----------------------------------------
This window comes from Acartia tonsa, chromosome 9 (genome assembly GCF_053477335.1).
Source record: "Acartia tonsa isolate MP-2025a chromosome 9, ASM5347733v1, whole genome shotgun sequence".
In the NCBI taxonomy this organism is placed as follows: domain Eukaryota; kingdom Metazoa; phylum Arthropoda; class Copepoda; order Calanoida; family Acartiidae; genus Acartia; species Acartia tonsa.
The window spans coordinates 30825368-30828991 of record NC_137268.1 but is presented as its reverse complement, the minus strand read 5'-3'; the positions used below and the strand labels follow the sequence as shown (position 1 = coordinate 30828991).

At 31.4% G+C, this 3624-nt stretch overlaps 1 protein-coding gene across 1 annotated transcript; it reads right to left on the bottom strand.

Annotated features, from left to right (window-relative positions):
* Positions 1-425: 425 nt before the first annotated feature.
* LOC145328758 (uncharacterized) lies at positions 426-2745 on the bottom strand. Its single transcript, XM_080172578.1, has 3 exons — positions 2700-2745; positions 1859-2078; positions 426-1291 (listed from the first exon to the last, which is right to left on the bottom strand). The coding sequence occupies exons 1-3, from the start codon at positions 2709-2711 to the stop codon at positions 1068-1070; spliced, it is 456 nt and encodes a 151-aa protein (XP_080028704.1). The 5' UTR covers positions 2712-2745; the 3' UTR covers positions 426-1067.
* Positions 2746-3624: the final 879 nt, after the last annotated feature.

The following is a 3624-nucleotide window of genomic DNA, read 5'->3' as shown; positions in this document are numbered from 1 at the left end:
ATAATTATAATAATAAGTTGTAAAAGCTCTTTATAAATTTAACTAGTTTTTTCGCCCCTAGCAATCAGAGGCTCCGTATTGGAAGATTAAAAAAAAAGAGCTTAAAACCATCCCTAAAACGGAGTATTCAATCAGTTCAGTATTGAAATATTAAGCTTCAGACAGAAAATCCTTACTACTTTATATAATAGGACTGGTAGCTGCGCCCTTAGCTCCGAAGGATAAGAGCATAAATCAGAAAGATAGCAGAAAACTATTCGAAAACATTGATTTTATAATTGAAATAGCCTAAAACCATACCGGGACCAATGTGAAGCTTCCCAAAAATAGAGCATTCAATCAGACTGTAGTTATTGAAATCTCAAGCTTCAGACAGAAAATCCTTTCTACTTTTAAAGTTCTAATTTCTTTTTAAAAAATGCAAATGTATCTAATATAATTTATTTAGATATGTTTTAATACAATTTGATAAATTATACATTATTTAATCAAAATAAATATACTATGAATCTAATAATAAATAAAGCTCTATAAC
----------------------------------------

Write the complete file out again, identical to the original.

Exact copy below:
This window comes from Acartia tonsa, chromosome 9 (genome assembly GCF_053477335.1).
Source record: "Acartia tonsa isolate MP-2025a chromosome 9, ASM5347733v1, whole genome shotgun sequence".
In the NCBI taxonomy this organism is placed as follows: domain Eukaryota; kingdom Metazoa; phylum Arthropoda; class Copepoda; order Calanoida; family Acartiidae; genus Acartia; species Acartia tonsa.
The window spans coordinates 30825368-30828991 of record NC_137268.1 but is presented as its reverse complement, the minus strand read 5'-3'; the positions used below and the strand labels follow the sequence as shown (position 1 = coordinate 30828991).

At 31.4% G+C, this 3624-nt stretch overlaps 1 protein-coding gene across 1 annotated transcript; it reads right to left on the bottom strand.

Annotated features, from left to right (window-relative positions):
* Positions 1-425: 425 nt before the first annotated feature.
* LOC145328758 (uncharacterized) lies at positions 426-2745 on the bottom strand. Its single transcript, XM_080172578.1, has 3 exons — positions 2700-2745; positions 1859-2078; positions 426-1291 (listed from the first exon to the last, which is right to left on the bottom strand). The coding sequence occupies exons 1-3, from the start codon at positions 2709-2711 to the stop codon at positions 1068-1070; spliced, it is 456 nt and encodes a 151-aa protein (XP_080028704.1). The 5' UTR covers positions 2712-2745; the 3' UTR covers positions 426-1067.
* Positions 2746-3624: the final 879 nt, after the last annotated feature.

The following is a 3624-nucleotide window of genomic DNA, read 5'->3' as shown; positions in this document are numbered from 1 at the left end:
ATAATTATAATAATAAGTTGTAAAAGCTCTTTATAAATTTAACTAGTTTTTTCGCCCCTAGCAATCAGAGGCTCCGTATTGGAAGATTAAAAAAAAAGAGCTTAAAACCATCCCTAAAACGGAGTATTCAATCAGTTCAGTATTGAAATATTAAGCTTCAGACAGAAAATCCTTACTACTTTATATAATAGGACTGGTAGCTGCGCCCTTAGCTCCGAAGGATAAGAGCATAAATCAGAAAGATAGCAGAAAACTATTCGAAAACATTGATTTTATAATTGAAATAGCCTAAAACCATACCGGGACCAATGTGAAGCTTCCCAAAAATAGAGCATTCAATCAGACTGTAGTTATTGAAATCTCAAGCTTCAGACAGAAAATCCTTTCTACTTTTAAAGTTCTAATTTCTTTTTAAAAAATGCAAATGTATCTAATATAATTTATTTAGATATGTTTTAATACAATTTGATAAATTATACATTATTTAATCAAAATAAATATACTATGAATCTAATAATAAATAAAGCTCTATAAC